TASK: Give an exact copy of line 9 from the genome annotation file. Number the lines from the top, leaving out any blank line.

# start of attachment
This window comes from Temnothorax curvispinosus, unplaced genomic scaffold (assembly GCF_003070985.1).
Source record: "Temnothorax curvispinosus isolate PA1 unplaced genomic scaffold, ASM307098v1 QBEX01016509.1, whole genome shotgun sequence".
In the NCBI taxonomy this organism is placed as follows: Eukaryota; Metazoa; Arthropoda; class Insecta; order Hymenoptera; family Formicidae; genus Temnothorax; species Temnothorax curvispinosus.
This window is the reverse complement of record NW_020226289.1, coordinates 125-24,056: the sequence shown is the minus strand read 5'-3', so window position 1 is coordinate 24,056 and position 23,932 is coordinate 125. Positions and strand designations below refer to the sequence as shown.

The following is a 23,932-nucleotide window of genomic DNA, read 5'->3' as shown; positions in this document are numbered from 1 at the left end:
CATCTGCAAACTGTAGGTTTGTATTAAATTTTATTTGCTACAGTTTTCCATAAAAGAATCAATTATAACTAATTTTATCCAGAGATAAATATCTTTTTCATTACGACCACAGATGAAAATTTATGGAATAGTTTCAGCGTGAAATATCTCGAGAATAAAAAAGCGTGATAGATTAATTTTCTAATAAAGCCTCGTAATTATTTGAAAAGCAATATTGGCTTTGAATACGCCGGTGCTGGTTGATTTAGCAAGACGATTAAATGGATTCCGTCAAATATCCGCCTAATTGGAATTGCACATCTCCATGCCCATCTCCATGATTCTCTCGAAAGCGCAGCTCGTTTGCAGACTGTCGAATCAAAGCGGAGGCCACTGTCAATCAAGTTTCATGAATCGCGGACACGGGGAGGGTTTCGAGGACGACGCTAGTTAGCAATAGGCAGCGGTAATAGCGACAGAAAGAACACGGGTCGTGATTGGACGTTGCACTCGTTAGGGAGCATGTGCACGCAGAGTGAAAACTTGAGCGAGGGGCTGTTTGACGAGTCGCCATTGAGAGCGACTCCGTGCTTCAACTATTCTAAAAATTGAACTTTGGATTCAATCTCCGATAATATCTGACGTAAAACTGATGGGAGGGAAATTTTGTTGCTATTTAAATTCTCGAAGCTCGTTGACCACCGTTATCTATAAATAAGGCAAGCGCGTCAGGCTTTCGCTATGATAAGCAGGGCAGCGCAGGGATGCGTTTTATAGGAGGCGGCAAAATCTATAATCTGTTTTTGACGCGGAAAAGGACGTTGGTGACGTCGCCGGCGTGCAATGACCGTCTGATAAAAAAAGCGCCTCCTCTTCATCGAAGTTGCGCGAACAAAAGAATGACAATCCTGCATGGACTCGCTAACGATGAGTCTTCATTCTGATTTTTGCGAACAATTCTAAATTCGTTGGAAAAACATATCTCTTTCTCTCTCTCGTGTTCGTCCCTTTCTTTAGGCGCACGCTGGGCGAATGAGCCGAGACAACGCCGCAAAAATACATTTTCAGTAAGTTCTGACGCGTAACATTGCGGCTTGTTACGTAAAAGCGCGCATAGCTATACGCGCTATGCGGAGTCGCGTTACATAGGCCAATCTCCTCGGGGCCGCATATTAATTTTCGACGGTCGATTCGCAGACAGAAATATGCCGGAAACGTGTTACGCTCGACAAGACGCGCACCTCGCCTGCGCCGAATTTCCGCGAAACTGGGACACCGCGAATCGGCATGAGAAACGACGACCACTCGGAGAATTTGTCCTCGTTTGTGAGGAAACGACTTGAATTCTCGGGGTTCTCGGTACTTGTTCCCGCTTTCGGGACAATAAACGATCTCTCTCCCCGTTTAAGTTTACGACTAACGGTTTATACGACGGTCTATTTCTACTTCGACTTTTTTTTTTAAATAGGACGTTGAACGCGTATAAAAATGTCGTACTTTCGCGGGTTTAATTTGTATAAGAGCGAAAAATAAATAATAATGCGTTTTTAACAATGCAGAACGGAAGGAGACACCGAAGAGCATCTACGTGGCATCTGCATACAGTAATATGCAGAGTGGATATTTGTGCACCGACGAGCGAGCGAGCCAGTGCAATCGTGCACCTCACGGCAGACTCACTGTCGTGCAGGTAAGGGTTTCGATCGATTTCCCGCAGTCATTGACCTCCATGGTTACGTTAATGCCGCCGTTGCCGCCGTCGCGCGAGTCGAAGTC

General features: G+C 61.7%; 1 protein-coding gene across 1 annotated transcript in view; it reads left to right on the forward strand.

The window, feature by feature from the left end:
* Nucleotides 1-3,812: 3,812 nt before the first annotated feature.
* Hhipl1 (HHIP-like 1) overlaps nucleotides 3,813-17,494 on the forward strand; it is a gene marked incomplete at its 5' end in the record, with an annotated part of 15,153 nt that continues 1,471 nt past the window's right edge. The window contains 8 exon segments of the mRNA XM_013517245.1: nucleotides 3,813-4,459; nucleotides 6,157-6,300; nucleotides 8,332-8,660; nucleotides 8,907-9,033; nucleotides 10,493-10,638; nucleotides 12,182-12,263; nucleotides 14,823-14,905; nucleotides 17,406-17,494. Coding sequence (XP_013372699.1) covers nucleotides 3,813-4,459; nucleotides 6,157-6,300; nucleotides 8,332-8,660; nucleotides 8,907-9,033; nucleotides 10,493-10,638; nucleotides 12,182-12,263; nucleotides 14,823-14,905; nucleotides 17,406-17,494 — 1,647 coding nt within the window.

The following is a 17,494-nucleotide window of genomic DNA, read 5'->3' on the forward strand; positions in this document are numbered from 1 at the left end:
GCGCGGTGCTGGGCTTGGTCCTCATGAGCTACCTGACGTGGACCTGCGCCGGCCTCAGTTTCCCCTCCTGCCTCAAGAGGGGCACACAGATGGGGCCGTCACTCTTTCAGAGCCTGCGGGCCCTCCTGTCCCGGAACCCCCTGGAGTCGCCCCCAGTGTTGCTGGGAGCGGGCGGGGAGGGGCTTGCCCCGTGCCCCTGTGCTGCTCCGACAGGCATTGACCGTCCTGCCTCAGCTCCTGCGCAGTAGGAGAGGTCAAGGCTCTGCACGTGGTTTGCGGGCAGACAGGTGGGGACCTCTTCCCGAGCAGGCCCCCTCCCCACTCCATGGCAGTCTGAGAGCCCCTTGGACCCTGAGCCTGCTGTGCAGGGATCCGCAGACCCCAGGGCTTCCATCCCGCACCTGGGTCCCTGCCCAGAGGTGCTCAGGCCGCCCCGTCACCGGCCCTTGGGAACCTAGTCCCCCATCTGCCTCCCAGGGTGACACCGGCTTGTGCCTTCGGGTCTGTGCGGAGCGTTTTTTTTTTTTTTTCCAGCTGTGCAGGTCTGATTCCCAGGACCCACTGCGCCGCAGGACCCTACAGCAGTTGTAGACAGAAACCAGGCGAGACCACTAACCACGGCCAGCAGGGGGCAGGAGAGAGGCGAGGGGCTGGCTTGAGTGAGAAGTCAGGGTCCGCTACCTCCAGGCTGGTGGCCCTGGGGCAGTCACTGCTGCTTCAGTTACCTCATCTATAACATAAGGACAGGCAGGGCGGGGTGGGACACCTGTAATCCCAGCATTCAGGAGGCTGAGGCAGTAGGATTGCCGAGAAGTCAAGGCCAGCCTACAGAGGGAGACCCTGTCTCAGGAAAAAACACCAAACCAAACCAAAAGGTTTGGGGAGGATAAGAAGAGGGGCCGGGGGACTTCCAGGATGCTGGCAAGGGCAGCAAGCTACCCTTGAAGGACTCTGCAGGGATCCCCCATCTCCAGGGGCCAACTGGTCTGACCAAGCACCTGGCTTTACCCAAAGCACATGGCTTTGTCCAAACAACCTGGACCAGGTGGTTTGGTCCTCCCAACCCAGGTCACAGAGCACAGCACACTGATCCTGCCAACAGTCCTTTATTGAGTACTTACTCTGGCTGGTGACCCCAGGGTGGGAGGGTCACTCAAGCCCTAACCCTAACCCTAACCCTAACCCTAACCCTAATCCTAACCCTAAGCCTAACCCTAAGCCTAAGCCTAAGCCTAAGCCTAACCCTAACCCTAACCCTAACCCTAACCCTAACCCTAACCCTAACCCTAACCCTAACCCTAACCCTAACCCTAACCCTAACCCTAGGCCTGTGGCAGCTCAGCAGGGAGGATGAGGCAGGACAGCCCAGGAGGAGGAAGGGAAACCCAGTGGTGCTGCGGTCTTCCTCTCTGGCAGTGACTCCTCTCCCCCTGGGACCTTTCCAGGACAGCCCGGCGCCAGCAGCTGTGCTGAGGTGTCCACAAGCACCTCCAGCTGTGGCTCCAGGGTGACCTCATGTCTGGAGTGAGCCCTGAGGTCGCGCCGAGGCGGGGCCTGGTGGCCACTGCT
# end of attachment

* Nucleotides 1-3,812: 3,812 nt before the first annotated feature.